You're typically eligible for Social Security benefits at age 62, but Social Security rewards those who wait.
Delaying benefits until your full retirement age (FRA), which is 66 ½ or 67 depending on when you were born, ups your monthly benefit by about 30%. Your benefits increase by another 8% for each year you wait between your FRA and age 70, which is when they max out.
But a lot of people choose not to wait. The most popular age to claim Social Security is 62 for both women and men, according to the Center for Retirement Research. Just 5% of men and 7% of women wait until age 70 to take benefits.
So what happens when you realize you've taken Social Security too early and you'd rather wait for higher benefits? You only have two options for reversing your decision.
1. You can withdraw your application if you've been getting benefits for less than a year.
Social Security will let you withdraw your application if you've been claiming benefits for less than 12 months. You can only do this once in your lifetime. Your benefits will stop, but you can reapply once you're ready for them to resume.
You'll have to pay back all the money you received, including Medicare premiums, taxes that you had voluntarily withheld, and any benefits your spouse and children received. If your family members received benefits, they'll have to consent in writing to your withdrawal.
To withdraw the application, you'll need to fill out Form SSA-521 and include your reason for withdrawing. You'll send it to your local Social Security office, which will let you know how much you need to repay once your application is approved.
Once you resume your benefits, Social Security will pay you at whatever level you're eligible for based on your age.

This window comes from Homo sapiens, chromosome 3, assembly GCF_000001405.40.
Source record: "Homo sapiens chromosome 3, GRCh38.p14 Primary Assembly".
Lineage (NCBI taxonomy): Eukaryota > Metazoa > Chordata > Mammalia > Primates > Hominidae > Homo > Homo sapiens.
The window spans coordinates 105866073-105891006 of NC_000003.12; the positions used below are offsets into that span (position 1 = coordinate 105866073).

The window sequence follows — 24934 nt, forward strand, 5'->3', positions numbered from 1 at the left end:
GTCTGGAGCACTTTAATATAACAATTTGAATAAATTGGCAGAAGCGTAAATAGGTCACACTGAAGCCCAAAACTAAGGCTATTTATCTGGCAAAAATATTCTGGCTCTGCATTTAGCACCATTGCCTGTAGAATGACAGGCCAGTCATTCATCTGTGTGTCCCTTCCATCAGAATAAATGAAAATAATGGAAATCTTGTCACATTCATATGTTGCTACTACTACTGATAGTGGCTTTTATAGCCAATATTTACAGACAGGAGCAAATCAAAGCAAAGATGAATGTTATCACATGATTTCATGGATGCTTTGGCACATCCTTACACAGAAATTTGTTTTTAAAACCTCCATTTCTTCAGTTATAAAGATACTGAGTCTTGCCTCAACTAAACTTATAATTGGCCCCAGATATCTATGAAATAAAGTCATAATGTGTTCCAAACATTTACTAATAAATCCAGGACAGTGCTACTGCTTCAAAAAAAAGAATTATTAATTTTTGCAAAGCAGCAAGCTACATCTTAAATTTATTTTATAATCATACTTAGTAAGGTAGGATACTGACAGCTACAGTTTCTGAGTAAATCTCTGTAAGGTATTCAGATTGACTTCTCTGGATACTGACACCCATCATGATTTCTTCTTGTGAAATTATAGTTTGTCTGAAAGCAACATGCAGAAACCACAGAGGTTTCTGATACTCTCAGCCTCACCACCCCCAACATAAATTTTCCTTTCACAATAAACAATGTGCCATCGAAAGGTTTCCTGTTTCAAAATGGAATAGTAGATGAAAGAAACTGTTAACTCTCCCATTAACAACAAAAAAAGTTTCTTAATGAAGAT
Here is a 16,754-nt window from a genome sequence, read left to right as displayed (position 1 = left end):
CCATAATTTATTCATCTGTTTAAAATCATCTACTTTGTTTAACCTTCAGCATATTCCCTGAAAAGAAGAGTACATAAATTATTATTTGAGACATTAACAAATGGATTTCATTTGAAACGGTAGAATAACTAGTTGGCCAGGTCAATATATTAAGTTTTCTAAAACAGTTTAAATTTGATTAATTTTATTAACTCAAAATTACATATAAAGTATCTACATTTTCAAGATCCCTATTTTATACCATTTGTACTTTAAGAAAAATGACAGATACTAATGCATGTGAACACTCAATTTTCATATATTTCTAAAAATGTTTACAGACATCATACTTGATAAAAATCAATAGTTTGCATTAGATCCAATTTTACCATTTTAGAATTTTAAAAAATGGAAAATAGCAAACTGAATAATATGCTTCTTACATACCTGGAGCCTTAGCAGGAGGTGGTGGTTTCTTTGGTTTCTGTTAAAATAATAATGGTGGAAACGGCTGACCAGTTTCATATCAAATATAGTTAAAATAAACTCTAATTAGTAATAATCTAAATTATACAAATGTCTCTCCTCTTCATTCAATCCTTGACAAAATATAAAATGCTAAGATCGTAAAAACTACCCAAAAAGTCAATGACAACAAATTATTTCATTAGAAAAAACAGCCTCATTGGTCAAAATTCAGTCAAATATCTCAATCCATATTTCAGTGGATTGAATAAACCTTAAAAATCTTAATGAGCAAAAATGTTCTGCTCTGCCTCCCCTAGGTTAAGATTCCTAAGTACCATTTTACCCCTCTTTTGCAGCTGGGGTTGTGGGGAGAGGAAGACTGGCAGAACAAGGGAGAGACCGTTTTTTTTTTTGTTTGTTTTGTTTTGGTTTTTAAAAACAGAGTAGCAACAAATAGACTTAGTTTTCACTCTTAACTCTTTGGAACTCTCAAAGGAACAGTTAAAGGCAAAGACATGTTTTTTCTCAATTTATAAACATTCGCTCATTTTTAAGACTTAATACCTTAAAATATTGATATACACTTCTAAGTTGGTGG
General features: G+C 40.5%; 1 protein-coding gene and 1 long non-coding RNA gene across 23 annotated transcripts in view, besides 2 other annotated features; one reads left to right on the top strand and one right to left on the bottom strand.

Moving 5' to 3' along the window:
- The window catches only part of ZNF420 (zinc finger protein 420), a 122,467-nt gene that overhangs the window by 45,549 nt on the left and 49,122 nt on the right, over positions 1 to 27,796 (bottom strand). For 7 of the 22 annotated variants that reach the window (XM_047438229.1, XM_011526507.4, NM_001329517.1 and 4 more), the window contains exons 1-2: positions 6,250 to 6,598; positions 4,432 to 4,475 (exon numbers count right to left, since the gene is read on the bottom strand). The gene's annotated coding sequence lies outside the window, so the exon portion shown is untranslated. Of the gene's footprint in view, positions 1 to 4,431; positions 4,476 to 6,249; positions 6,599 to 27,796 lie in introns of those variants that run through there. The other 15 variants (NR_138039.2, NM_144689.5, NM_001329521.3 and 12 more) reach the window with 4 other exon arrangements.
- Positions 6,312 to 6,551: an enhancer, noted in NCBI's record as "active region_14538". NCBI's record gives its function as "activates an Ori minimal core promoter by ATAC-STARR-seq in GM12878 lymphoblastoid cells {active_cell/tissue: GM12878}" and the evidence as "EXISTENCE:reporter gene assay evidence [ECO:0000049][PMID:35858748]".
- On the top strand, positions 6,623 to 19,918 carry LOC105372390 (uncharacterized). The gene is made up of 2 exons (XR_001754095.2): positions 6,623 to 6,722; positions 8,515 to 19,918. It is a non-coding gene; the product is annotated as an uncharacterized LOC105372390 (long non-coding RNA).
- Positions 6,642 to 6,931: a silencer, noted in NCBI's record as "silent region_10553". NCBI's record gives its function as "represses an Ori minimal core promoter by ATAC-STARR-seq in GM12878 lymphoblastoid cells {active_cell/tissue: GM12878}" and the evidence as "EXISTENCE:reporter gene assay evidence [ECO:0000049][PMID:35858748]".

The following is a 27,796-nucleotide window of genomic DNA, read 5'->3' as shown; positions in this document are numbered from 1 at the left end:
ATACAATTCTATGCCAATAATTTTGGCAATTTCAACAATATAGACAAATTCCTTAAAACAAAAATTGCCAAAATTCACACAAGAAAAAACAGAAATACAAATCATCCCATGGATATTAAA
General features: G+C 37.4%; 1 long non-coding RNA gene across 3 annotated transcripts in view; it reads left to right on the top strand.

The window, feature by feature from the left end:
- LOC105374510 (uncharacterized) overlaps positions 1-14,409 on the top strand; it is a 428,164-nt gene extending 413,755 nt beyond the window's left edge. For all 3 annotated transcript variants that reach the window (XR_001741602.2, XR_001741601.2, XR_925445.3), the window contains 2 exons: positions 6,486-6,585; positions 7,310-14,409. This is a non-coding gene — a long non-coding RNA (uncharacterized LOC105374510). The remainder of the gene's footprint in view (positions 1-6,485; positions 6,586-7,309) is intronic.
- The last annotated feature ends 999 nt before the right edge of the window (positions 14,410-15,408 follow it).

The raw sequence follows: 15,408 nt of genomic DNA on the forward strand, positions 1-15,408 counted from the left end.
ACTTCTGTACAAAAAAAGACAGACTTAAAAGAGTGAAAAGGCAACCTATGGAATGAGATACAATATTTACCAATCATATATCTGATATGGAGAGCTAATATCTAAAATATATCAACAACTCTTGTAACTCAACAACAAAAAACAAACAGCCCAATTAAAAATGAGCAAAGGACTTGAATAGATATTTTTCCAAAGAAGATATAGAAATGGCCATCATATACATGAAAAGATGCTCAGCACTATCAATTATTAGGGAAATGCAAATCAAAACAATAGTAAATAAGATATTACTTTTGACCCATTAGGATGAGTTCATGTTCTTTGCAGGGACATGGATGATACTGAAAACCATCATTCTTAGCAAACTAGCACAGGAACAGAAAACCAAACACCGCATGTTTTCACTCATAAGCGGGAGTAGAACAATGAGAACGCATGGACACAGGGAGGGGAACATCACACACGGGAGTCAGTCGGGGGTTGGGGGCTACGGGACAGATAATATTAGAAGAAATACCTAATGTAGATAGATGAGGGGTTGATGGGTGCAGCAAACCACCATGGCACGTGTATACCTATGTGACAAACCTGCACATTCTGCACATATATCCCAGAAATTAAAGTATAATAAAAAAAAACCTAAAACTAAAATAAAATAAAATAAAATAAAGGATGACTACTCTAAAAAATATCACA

For example, suppose you started your benefits at 62 and withdrew your application six months later, then reapplied at your FRA of 66 ½. You'd get your full retirement benefit because you repaid all the money you received from your early benefits.
2. You can suspend your benefits if you're full retirement age but under 70.
If you've reached your FRA, you can request to have your retirement benefits suspended by contacting your local Social Security office by phone or in writing, or by visiting in person.
By doing so, you'll earn delayed retirement credits, which will increase your monthly benefits by 8% for every year you hold out. So if you suspended your benefits at age 67 and resumed them at 68, your monthly benefit would be 8% higher for the rest of your life.
While your payments are suspended, your spouse and children can't collect benefits based on your work record. Likewise, you can't claim benefits based on your spouse's work record while your payments are suspended.
You can opt to start receiving benefits again at any point by contacting your local office. If you do nothing, your payments will automatically resume when you turn 70.
What if I don't have either of these options?
Unfortunately, a lot of people won't qualify for either of these options. If your Social Security and savings aren't enough, consider the following solutions:
- Working longer or taking a part-time job: Once you reach full retirement age, your earnings won't affect your Social Security benefits. But be aware that if you're working and collecting Social Security benefits early, for every $2 you earn above $18,240, your benefits will be reduced by $1 in 2020. The limit goes up to $48,600 during the year you reach FRA, with $1 withheld for every $3 you earn above that, but once you actually hit FRA, no earnings limit applies. For every month's worth of benefits you lose, though, you get treated as though you claimed your Social Security a month later than you actually did.
- Cutting costs: Downsizing your home or moving somewhere with a lower cost of living can help make up for a retirement shortfall.
- Getting a reverse mortgage: If you own a home with significant equity and need income, a reverse mortgage is worth considering, so long as you're fine with your home being sold to pay off your mortgage when you die.
If you haven't decided when to take Social Security yet, keep in mind that your options for reversing that decision are extremely limited. Holding off on taking benefits if you can is the best strategy when you're worried you won't have enough money when you retire.